Practice, practice, practice – and the ability to work through math problems without calculators – appear to be two critical criteria for U.S. students to achieve math success. But these two solutions are often out of the control of the American educational system to provide alone. How can student’s skills in the U.S. keep pace with the rest of the world? U.S. students need additional educational services to remain competitive in a global market.

GoldStudent has been designed in order to directly counter these disturbing trends and to assist the American educational system by providing supplemental assistance. GoldStudent emphasizes personalized and continuous practice drills (math worksheets) of basic math concepts for all students. Students are able to test their math skills through a series of math performance tasks that are personalized to their skill level. Throughout their studies with GoldStudent, students receive math performance assessments to track how they are progressing over time. At GoldStudent we also believe in performance based math, meaning that students are rewarded for their practice and their progress.

It is true that currently students in the U.S. have weaker math skills vs. students in other countries. But there is quite a bit that parents can do to help their children succeed in math and ultimately succeed in the global job market.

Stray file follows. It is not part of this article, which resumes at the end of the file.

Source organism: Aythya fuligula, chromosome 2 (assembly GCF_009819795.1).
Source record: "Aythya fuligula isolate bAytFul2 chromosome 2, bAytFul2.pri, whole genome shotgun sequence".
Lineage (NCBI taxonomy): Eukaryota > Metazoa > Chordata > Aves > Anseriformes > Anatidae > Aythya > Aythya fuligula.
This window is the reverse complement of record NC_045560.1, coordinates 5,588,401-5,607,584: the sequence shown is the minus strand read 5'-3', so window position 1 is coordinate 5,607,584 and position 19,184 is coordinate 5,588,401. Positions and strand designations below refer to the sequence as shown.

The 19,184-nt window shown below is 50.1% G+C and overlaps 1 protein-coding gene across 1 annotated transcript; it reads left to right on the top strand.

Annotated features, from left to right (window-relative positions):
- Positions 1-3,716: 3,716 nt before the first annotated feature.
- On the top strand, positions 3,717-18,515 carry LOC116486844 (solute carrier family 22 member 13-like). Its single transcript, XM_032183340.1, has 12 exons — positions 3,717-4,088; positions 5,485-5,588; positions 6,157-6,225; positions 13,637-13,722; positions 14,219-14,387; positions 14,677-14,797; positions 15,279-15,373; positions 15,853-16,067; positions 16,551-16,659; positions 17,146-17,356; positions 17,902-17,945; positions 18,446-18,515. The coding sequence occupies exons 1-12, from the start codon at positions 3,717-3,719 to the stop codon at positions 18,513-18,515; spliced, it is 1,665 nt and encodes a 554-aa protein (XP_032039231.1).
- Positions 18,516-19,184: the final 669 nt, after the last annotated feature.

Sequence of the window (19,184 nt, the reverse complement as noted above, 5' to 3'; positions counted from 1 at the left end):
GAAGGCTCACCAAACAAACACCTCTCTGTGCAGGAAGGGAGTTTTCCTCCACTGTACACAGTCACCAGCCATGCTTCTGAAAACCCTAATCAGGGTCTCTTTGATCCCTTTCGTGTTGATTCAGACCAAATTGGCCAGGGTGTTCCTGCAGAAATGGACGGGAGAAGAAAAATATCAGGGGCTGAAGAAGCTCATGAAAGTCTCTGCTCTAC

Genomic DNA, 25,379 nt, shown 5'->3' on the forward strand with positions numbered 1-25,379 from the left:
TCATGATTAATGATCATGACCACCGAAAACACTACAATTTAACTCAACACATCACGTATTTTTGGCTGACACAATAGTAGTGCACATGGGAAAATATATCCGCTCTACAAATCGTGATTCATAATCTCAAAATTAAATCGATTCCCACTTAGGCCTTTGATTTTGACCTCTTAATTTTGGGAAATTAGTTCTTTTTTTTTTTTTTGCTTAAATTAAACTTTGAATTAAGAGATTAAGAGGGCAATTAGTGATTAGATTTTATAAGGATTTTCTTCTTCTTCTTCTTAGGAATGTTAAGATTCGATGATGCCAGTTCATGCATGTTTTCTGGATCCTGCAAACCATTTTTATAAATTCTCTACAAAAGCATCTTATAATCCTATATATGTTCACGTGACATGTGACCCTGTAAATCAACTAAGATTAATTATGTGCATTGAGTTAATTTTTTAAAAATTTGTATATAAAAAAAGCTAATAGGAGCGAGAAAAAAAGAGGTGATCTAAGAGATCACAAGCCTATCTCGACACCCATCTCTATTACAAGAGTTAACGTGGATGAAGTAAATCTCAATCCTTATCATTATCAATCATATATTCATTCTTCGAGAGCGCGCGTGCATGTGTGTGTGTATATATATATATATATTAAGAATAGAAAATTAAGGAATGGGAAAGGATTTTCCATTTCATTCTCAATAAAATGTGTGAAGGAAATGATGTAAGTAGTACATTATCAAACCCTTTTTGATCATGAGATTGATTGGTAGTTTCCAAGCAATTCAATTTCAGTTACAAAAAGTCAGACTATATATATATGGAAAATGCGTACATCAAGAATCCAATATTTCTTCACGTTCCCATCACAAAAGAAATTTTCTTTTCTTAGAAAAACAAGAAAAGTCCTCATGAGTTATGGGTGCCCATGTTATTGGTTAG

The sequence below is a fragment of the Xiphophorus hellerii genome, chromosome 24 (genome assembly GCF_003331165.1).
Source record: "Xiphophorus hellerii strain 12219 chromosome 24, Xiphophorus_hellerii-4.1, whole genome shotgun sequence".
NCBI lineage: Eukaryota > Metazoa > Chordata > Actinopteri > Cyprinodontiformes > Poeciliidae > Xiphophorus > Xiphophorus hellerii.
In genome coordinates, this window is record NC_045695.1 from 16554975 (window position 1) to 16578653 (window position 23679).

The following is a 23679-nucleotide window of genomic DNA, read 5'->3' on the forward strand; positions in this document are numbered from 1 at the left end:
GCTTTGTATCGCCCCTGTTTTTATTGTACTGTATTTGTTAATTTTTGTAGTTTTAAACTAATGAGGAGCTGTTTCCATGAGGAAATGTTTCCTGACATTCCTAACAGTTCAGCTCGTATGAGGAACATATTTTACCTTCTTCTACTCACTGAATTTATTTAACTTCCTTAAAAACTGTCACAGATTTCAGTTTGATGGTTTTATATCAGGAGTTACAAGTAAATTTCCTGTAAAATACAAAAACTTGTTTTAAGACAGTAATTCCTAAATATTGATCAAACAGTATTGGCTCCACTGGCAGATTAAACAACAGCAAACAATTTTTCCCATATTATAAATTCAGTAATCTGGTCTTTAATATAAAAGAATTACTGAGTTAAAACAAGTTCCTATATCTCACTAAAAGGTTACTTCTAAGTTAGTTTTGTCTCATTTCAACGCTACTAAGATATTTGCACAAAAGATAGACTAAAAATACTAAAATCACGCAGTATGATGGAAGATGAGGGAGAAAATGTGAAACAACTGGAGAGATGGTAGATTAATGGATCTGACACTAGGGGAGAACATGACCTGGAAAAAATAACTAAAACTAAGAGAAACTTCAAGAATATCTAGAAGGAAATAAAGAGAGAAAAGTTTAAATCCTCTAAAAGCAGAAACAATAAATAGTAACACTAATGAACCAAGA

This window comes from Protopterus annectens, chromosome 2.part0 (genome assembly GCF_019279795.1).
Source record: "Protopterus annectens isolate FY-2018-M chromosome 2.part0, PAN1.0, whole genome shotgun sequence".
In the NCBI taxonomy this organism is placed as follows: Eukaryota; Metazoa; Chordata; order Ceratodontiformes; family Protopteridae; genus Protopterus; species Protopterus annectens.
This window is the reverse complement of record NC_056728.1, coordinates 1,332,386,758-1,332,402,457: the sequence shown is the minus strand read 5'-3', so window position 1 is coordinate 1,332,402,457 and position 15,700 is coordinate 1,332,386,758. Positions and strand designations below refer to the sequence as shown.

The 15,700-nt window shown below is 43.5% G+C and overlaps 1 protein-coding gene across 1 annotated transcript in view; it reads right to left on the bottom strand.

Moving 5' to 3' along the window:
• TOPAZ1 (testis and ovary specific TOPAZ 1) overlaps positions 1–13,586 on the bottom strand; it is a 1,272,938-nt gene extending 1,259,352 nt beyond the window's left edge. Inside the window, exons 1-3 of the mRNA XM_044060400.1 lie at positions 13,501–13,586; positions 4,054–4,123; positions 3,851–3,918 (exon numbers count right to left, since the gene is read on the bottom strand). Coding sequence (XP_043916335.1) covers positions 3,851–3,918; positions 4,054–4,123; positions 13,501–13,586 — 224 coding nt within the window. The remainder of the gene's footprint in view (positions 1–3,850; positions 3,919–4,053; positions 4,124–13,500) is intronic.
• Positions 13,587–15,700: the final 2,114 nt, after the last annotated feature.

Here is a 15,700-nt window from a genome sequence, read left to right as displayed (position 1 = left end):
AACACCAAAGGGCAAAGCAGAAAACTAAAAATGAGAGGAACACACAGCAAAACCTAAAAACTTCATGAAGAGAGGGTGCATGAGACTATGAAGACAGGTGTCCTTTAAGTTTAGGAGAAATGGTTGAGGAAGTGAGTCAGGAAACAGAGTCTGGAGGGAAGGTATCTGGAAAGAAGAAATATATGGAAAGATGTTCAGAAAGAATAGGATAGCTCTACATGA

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As parents we all want our children to succeed.  We often feel that they have the ability to do well in everything, and that all they lack is a little motivation or energy.  As a result we tend to push our children to do better, to try harder and to do a better job.  This is true in all things, in all school activities and school subjects.  And of course it is also true in math.  Math pressure, the stress of math homework, the volume of math skills necessary to master a topic it can all be very stressful for children .

But how do you know when you are pushing too hard, or maybe when you should push harder?